The debt crisis in Greece and other parts of Europe has lots of people predicting carnage in the European banking sector. And while that remains to be seen, Wells Fargo is ramping up its treasury management technology in an attempt to give worried international corporates a better handle on financial positions and concentrations of assets in local banks.

"In regards to the European crisis, if you think about the scenario of a parent firm that's monitoring their finances, they are going to be looking at a concentration of balances," says Judd Holroyde, senior vice president and head of global product management, claiming Wells' steady financial position in the U.S. positions it to offer improved treasury management visibility to corporate clients.

"A lot of American companies are concerned about using local credit lines with smaller, tier-two or tier-three banks," he says.

The bank, which has plied its stability relative to other financial institutions to propel recession-era growth strategies in the past, is taking that pitch on an international corporate banking tour. The bank says it is expanding its aggregation capabilities and extending its cash management solutions to European companies that have interests in the U.S. The bank is also targeting U.S. firms with subsidiaries in Europe. Wells is selling a portal that lets customers access local and pan-European payments systems, including ACH payments in 40 countries, as well as their Wells Fargo accounts and cash positions around the world through a single-sign on to the bank's Commercial Electronic Office business portal.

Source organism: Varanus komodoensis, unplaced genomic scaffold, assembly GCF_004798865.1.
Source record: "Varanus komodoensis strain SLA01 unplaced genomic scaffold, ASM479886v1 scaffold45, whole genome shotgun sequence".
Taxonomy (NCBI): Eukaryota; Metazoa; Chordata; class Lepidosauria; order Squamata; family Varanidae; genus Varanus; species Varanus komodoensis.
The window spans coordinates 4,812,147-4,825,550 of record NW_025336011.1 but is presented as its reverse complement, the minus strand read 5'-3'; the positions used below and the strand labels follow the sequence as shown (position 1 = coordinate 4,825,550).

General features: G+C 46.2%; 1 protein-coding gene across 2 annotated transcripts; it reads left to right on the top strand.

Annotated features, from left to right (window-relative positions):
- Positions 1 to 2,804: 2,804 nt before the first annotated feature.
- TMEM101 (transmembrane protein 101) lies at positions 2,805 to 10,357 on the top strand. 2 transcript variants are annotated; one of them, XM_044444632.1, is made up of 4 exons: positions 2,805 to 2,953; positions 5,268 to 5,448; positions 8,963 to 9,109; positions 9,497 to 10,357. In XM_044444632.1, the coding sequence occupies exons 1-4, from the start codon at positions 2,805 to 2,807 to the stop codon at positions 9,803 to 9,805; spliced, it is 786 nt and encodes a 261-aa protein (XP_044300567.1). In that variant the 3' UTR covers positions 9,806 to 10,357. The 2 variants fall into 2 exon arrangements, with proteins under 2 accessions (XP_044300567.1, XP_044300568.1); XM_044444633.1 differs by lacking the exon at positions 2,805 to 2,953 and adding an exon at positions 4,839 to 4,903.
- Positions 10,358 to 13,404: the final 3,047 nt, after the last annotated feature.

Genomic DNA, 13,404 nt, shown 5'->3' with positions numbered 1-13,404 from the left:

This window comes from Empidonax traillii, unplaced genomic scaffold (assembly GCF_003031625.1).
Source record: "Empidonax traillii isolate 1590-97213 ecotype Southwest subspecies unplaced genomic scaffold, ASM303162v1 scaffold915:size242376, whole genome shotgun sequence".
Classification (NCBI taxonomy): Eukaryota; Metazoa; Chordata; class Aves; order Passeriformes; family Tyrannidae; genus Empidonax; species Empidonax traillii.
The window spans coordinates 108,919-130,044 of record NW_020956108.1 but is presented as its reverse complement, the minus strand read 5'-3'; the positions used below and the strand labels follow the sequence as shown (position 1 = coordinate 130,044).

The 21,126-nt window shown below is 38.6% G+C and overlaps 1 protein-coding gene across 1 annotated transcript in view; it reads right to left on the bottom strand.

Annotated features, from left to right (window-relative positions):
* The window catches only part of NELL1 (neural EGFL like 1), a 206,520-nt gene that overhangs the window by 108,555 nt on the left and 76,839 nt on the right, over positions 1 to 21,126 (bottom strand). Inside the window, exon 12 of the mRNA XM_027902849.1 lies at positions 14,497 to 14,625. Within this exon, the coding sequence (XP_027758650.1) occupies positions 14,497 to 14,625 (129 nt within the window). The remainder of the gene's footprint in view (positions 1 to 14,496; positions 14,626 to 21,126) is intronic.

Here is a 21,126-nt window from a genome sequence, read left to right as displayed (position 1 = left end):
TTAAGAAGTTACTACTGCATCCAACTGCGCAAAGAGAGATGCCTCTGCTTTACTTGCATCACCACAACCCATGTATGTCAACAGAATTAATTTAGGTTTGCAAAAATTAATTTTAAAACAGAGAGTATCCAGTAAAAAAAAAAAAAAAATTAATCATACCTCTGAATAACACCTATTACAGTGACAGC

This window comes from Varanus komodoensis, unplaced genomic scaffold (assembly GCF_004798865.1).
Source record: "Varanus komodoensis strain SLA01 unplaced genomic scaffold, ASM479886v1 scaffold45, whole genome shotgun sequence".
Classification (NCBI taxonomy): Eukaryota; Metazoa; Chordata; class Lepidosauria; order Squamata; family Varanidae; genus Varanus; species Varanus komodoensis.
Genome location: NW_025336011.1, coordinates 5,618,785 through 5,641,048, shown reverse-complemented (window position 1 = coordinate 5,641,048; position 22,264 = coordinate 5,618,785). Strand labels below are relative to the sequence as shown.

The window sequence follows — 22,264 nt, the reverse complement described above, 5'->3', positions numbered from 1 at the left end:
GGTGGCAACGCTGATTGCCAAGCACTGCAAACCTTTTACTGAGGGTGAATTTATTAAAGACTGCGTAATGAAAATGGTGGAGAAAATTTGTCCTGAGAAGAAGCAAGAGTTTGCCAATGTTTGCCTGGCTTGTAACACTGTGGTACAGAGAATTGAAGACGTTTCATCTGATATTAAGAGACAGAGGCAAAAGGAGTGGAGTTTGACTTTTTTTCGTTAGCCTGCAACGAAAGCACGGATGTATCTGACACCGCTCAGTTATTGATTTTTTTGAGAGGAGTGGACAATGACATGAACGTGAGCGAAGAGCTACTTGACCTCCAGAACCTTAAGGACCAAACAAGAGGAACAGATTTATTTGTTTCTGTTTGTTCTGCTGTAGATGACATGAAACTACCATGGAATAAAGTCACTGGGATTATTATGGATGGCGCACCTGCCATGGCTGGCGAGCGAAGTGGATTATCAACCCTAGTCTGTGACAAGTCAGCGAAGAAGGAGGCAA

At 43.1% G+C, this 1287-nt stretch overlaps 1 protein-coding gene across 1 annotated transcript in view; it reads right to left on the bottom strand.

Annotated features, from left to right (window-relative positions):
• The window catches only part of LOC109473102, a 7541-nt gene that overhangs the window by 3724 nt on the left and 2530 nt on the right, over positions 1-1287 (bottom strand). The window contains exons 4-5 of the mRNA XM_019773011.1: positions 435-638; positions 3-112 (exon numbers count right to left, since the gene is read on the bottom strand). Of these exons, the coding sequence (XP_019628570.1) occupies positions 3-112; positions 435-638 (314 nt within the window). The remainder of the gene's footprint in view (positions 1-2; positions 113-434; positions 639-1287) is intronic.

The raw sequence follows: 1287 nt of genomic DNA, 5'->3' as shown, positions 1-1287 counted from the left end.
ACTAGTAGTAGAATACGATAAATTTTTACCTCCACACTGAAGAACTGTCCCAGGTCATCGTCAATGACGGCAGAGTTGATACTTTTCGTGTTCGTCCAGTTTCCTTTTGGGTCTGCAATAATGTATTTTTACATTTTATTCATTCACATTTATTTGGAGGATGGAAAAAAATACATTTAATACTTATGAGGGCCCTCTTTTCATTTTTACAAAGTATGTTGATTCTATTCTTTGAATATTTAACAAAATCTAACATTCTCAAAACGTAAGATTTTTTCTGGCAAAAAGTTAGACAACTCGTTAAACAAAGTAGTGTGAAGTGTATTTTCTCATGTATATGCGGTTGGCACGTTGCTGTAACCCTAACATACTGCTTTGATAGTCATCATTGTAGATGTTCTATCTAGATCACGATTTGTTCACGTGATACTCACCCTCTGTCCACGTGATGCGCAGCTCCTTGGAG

"What a parent company can do is manage their balance sheet so that they have zero balances across local banks," Holroyde says.

The CEO portal and its CEO Mobile companion are designed to give executives the ability to approve payments, receive alerts about transactions and other items that need attention, review account balances and transactions, manage commercial card expense reporting, review rates for expiring term loans and administer and reset passwords. New are the cross-continental capabilities and the bank's strategy to use its "my CEO" tech tools to assuage corporates concerned about the economic and currency crisis percolating in Europe.

"A corporate may not want to build a balance too high at any one bank, so they may want to concentrate on [mitigating that threat], so they are comfortable with their balance sheet," Holroyde says.

Holroyde says that by providing more visibility into financial relationships, accounts and positions, Wells Fargo is providing more control to corporates on both sides of the Atlantic by giving them a more frequent and accurate picture of their cash flow — and how that flow may be impacted by the credit or institutional risks of a certain country. "A lot of companies are very sensitive to risk. This added control gives them the ability to see what their balances are, and which transactions are happening with which accounts," he says.

Holroyde says the underlying tech that combines Wells Fargo's payments and deposit systems with its corporate treasury system and account aggregation engine, was built in-house by Wells and is integrated with Wells' core banking platform. "That platform is the same in Europe as in the U.S., so it's interoperable," Holroyde says.

Enrico Camerinelli, a senior analyst at Aite, says Wells Fargo's move is a competitive play against U.S. bank rivals, such as JPMorgan Chase, that he says are better known in international treasury management circles.

"Wells could add trade finance along with a treasury management function that also allows companies to improve their liquidity, receivables, collection management, and payables on the same platform that does cash forecasts," he says, adding that Wells can also reach out to corporates worried about how the strength of the dollar versus the Euro impacts their liquidity in the Eurozone.